Ovarian carcinoma is the fifth leading cause of death among women in the United States. Persistent activation of STAT3 is frequently detected in ovarian carcinoma. STAT3 is activated by Janus family kinases (JAK) via cytokine receptors, growth factor receptor, and non-growth factor receptor tyrosine kinases. Activation of STAT3 mediates tumor cell proliferation, survival, motility, invasion, and angiogenesis, and recent work demonstrates that STAT3 activation suppresses antitumor immune responses and supports tumor-promoting inflammation. We hypothesized that therapeutic targeting of the JAK/STAT3 pathway would inhibit tumor growth by direct effects on ovarian carcinoma cells and by inhibition of cells in the tumor microenvironment (TME). To test this, we evaluated the effects of a small-molecule JAK inhibitor, AZD1480, on cell viability, apoptosis, proliferation, migration, and adhesion of ovarian carcinoma cells in vitro. We then evaluated the effects of AZD1480 on in vivo tumor growth and progression, gene expression, tumor-associated matrix metalloproteinase (MMP) activity, and immune cell populations in a transgenic mouse model of ovarian carcinoma. AZD1480 treatment inhibited STAT3 phosphorylation and DNA binding, and migration and adhesion of cultured ovarian carcinoma cells and ovarian tumor growth rate, volume, and ascites production in mice. In addition, drug treatment led to altered gene expression, decreased tumor-associated MMP activity, and fewer suppressor T cells in the peritoneal TME of tumor-bearing mice than control mice. Taken together, our results show pharmacologic inhibition of the JAK2/STAT3 pathway leads to disruption of functions essential for ovarian tumor growth and progression and represents a promising therapeutic strategy.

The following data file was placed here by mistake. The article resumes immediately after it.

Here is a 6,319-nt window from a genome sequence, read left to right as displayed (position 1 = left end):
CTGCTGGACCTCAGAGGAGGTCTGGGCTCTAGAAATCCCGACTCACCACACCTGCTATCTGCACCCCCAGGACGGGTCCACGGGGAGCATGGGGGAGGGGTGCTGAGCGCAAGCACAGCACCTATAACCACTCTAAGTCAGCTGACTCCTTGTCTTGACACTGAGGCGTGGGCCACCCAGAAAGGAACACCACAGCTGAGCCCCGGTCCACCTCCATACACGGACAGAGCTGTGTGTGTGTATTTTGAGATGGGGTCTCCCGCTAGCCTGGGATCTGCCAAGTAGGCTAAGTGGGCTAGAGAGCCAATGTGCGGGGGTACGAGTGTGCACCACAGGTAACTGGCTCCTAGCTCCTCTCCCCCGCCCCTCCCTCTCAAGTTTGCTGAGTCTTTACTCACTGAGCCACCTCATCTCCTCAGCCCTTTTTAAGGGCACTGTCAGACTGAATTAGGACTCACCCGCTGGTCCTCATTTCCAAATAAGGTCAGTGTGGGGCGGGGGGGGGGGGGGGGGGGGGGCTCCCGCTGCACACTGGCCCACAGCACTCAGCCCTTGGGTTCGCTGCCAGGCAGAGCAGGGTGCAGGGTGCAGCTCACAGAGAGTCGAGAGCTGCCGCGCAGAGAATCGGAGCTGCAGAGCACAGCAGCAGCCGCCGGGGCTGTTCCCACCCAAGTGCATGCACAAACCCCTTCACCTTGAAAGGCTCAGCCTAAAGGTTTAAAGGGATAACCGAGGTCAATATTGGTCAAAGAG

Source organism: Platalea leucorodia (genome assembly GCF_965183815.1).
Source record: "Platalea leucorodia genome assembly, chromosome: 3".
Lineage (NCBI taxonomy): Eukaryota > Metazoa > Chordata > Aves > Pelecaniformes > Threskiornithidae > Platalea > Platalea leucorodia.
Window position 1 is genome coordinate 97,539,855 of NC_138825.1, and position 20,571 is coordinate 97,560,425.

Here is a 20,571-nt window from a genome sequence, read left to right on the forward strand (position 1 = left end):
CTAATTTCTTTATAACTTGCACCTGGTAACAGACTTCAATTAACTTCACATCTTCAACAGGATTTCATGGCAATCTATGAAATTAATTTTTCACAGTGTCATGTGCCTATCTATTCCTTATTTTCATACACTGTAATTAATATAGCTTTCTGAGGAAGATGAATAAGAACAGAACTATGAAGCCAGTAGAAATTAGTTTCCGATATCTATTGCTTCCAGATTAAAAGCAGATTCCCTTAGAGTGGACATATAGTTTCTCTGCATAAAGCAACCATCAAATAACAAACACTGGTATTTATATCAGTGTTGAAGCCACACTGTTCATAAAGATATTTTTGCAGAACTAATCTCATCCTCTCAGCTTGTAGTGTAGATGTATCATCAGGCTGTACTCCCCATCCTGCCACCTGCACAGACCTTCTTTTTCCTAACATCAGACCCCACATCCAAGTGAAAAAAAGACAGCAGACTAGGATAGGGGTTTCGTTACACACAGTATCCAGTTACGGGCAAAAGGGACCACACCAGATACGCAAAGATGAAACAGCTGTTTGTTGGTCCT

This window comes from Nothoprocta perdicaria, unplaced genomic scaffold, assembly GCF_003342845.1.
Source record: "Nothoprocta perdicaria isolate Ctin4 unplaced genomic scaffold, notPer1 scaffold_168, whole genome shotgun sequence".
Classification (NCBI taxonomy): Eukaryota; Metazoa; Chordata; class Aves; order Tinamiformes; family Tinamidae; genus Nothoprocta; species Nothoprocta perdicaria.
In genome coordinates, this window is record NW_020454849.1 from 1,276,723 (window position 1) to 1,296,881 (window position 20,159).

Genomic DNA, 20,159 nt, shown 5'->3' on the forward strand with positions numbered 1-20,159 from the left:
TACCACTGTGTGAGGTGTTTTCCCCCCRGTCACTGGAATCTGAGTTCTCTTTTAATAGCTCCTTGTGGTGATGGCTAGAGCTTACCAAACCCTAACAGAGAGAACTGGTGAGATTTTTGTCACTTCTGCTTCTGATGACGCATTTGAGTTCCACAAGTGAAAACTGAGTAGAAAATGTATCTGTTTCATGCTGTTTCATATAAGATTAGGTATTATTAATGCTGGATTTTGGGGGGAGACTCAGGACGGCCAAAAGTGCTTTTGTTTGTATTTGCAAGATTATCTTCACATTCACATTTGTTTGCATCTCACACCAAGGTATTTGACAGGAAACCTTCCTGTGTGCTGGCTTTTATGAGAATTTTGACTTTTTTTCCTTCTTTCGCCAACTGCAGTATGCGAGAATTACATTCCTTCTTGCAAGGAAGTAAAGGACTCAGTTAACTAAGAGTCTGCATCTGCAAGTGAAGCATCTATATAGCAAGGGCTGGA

©2015 American Association for Cancer Research.